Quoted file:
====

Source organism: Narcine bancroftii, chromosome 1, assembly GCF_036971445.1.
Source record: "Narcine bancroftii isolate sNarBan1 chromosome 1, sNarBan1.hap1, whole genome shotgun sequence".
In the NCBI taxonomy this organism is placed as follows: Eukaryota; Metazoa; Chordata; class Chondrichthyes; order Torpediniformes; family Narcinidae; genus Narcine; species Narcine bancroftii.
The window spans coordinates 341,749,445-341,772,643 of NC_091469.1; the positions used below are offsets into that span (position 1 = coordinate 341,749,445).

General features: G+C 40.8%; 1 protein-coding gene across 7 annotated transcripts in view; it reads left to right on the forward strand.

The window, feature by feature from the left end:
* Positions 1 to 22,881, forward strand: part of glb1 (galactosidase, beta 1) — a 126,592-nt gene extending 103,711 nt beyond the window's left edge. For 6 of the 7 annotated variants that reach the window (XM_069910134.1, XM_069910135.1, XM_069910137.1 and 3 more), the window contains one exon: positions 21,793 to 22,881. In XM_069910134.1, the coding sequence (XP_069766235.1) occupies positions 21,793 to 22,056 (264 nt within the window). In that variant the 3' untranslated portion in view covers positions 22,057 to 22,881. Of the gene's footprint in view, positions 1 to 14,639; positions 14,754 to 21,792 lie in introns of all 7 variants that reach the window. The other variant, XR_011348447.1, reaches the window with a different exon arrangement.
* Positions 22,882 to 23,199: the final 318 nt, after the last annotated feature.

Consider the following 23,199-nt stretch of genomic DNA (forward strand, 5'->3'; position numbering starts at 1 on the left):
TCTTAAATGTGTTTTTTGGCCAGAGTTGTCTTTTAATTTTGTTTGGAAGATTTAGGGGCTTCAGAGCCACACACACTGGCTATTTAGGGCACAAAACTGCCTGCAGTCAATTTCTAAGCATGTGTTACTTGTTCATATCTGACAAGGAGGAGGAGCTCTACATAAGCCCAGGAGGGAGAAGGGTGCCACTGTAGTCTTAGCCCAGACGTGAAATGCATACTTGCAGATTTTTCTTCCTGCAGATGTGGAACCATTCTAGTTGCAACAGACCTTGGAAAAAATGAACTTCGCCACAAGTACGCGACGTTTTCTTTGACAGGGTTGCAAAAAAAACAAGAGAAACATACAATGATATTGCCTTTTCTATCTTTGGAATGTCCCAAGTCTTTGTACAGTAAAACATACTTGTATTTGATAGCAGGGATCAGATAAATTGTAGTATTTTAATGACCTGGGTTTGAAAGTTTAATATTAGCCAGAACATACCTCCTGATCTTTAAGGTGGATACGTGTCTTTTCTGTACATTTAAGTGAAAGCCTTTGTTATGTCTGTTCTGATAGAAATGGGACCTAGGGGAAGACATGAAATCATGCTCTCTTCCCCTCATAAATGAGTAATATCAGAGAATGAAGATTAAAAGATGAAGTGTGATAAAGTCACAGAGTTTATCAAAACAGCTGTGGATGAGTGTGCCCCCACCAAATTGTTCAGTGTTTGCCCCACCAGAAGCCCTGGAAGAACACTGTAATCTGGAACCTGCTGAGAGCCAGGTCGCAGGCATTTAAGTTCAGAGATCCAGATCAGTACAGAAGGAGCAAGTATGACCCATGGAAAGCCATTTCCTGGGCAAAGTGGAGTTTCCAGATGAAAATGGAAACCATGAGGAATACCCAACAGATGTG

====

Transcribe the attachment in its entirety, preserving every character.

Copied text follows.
Source organism: Narcine bancroftii, chromosome 1, assembly GCF_036971445.1.
Source record: "Narcine bancroftii isolate sNarBan1 chromosome 1, sNarBan1.hap1, whole genome shotgun sequence".
In the NCBI taxonomy this organism is placed as follows: Eukaryota; Metazoa; Chordata; class Chondrichthyes; order Torpediniformes; family Narcinidae; genus Narcine; species Narcine bancroftii.
The window spans coordinates 341,749,445-341,772,643 of NC_091469.1; the positions used below are offsets into that span (position 1 = coordinate 341,749,445).

General features: G+C 40.8%; 1 protein-coding gene across 7 annotated transcripts in view; it reads left to right on the forward strand.

The window, feature by feature from the left end:
* Positions 1 to 22,881, forward strand: part of glb1 (galactosidase, beta 1) — a 126,592-nt gene extending 103,711 nt beyond the window's left edge. For 6 of the 7 annotated variants that reach the window (XM_069910134.1, XM_069910135.1, XM_069910137.1 and 3 more), the window contains one exon: positions 21,793 to 22,881. In XM_069910134.1, the coding sequence (XP_069766235.1) occupies positions 21,793 to 22,056 (264 nt within the window). In that variant the 3' untranslated portion in view covers positions 22,057 to 22,881. Of the gene's footprint in view, positions 1 to 14,639; positions 14,754 to 21,792 lie in introns of all 7 variants that reach the window. The other variant, XR_011348447.1, reaches the window with a different exon arrangement.
* Positions 22,882 to 23,199: the final 318 nt, after the last annotated feature.

Consider the following 23,199-nt stretch of genomic DNA (forward strand, 5'->3'; position numbering starts at 1 on the left):
TCTTAAATGTGTTTTTTGGCCAGAGTTGTCTTTTAATTTTGTTTGGAAGATTTAGGGGCTTCAGAGCCACACACACTGGCTATTTAGGGCACAAAACTGCCTGCAGTCAATTTCTAAGCATGTGTTACTTGTTCATATCTGACAAGGAGGAGGAGCTCTACATAAGCCCAGGAGGGAGAAGGGTGCCACTGTAGTCTTAGCCCAGACGTGAAATGCATACTTGCAGATTTTTCTTCCTGCAGATGTGGAACCATTCTAGTTGCAACAGACCTTGGAAAAAATGAACTTCGCCACAAGTACGCGACGTTTTCTTTGACAGGGTTGCAAAAAAAACAAGAGAAACATACAATGATATTGCCTTTTCTATCTTTGGAATGTCCCAAGTCTTTGTACAGTAAAACATACTTGTATTTGATAGCAGGGATCAGATAAATTGTAGTATTTTAATGACCTGGGTTTGAAAGTTTAATATTAGCCAGAACATACCTCCTGATCTTTAAGGTGGATACGTGTCTTTTCTGTACATTTAAGTGAAAGCCTTTGTTATGTCTGTTCTGATAGAAATGGGACCTAGGGGAAGACATGAAATCATGCTCTCTTCCCCTCATAAATGAGTAATATCAGAGAATGAAGATTAAAAGATGAAGTGTGATAAAGTCACAGAGTTTATCAAAACAGCTGTGGATGAGTGTGCCCCCACCAAATTGTTCAGTGTTTGCCCCACCAGAAGCCCTGGAAGAACACTGTAATCTGGAACCTGCTGAGAGCCAGGTCGCAGGCATTTAAGTTCAGAGATCCAGATCAGTACAGAAGGAGCAAGTATGACCCATGGAAAGCCATTTCCTGGGCAAAGTGGAGTTTCCAGATGAAAATGGAAACCATGAGGAATACCCAACAGATGTG